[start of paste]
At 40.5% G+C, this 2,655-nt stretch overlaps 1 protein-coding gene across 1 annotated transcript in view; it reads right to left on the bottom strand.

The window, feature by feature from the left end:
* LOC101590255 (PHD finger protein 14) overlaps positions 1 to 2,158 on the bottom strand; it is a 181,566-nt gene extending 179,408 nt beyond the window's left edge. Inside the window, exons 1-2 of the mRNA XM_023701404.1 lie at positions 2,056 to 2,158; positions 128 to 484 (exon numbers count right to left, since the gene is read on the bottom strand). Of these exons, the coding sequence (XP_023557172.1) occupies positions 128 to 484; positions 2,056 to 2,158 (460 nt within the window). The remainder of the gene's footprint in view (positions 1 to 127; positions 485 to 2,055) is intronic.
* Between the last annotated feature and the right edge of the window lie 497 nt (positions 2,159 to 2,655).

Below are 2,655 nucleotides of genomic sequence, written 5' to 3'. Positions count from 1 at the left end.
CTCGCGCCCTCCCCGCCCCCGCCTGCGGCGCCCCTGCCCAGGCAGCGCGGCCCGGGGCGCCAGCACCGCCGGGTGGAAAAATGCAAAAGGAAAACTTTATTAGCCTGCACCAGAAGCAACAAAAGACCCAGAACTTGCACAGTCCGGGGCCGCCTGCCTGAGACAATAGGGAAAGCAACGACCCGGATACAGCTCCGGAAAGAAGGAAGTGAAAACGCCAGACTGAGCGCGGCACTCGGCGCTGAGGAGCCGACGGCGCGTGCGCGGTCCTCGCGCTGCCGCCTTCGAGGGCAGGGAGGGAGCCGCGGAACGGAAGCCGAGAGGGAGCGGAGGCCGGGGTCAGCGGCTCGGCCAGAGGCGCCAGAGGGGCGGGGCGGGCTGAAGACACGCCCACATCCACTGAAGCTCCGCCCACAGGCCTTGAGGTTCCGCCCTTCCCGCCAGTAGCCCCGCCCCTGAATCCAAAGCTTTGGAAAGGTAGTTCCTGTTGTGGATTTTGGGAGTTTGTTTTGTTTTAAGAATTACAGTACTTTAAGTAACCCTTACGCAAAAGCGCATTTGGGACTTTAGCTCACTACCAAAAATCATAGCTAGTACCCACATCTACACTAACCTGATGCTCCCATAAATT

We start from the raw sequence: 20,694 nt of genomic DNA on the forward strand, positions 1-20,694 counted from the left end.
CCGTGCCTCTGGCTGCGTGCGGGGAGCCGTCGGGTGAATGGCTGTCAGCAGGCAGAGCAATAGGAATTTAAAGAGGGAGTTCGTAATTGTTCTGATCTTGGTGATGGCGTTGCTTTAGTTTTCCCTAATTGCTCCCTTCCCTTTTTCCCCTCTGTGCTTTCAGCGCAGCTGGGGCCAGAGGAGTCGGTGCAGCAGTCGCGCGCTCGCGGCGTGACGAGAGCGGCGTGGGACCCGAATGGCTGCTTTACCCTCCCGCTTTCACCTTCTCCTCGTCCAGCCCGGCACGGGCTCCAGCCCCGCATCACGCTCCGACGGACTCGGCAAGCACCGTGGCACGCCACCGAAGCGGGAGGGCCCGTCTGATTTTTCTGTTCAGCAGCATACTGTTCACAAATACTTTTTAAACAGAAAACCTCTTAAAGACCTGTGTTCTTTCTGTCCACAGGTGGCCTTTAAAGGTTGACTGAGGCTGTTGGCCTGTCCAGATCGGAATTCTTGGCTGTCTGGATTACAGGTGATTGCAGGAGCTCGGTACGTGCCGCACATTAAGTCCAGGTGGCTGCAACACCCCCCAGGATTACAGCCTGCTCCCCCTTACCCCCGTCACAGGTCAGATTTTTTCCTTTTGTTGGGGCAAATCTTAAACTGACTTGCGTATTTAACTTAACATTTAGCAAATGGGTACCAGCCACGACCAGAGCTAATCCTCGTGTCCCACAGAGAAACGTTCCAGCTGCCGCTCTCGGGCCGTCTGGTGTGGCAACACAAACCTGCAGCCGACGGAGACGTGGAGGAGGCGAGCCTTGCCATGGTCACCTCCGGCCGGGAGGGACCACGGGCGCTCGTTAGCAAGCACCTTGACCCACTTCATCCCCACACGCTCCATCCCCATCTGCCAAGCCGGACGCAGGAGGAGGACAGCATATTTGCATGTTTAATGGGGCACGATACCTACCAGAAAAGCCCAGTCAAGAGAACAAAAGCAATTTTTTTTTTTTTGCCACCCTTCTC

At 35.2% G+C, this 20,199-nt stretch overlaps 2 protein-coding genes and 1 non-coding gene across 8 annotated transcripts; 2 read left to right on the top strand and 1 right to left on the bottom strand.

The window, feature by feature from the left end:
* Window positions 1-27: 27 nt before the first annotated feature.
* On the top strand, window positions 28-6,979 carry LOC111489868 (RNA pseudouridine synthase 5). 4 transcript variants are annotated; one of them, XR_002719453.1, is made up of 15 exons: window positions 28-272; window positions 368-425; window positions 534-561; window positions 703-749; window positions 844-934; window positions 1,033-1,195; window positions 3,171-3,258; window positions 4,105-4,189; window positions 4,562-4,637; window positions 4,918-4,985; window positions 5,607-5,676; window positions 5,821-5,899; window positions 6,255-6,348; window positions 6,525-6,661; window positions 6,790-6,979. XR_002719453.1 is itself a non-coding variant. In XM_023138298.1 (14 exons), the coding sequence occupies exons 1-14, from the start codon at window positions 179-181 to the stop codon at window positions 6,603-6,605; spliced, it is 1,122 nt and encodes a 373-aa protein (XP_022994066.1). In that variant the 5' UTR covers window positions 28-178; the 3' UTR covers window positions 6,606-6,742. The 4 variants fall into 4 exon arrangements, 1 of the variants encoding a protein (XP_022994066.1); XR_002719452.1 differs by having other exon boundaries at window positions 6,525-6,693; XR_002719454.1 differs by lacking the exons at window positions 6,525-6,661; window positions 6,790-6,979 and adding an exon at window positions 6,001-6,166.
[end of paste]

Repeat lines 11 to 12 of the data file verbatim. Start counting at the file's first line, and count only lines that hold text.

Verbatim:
* Window positions 1-27: 27 nt before the first annotated feature.
* On the top strand, window positions 28-6,979 carry LOC111489868 (RNA pseudouridine synthase 5). 4 transcript variants are annotated; one of them, XR_002719453.1, is made up of 15 exons: window positions 28-272; window positions 368-425; window positions 534-561; window positions 703-749; window positions 844-934; window positions 1,033-1,195; window positions 3,171-3,258; window positions 4,105-4,189; window positions 4,562-4,637; window positions 4,918-4,985; window positions 5,607-5,676; window positions 5,821-5,899; window positions 6,255-6,348; window positions 6,525-6,661; window positions 6,790-6,979. XR_002719453.1 is itself a non-coding variant. In XM_023138298.1 (14 exons), the coding sequence occupies exons 1-14, from the start codon at window positions 179-181 to the stop codon at window positions 6,603-6,605; spliced, it is 1,122 nt and encodes a 373-aa protein (XP_022994066.1). In that variant the 5' UTR covers window positions 28-178; the 3' UTR covers window positions 6,606-6,742. The 4 variants fall into 4 exon arrangements, 1 of the variants encoding a protein (XP_022994066.1); XR_002719452.1 differs by having other exon boundaries at window positions 6,525-6,693; XR_002719454.1 differs by lacking the exons at window positions 6,525-6,661; window positions 6,790-6,979 and adding an exon at window positions 6,001-6,166.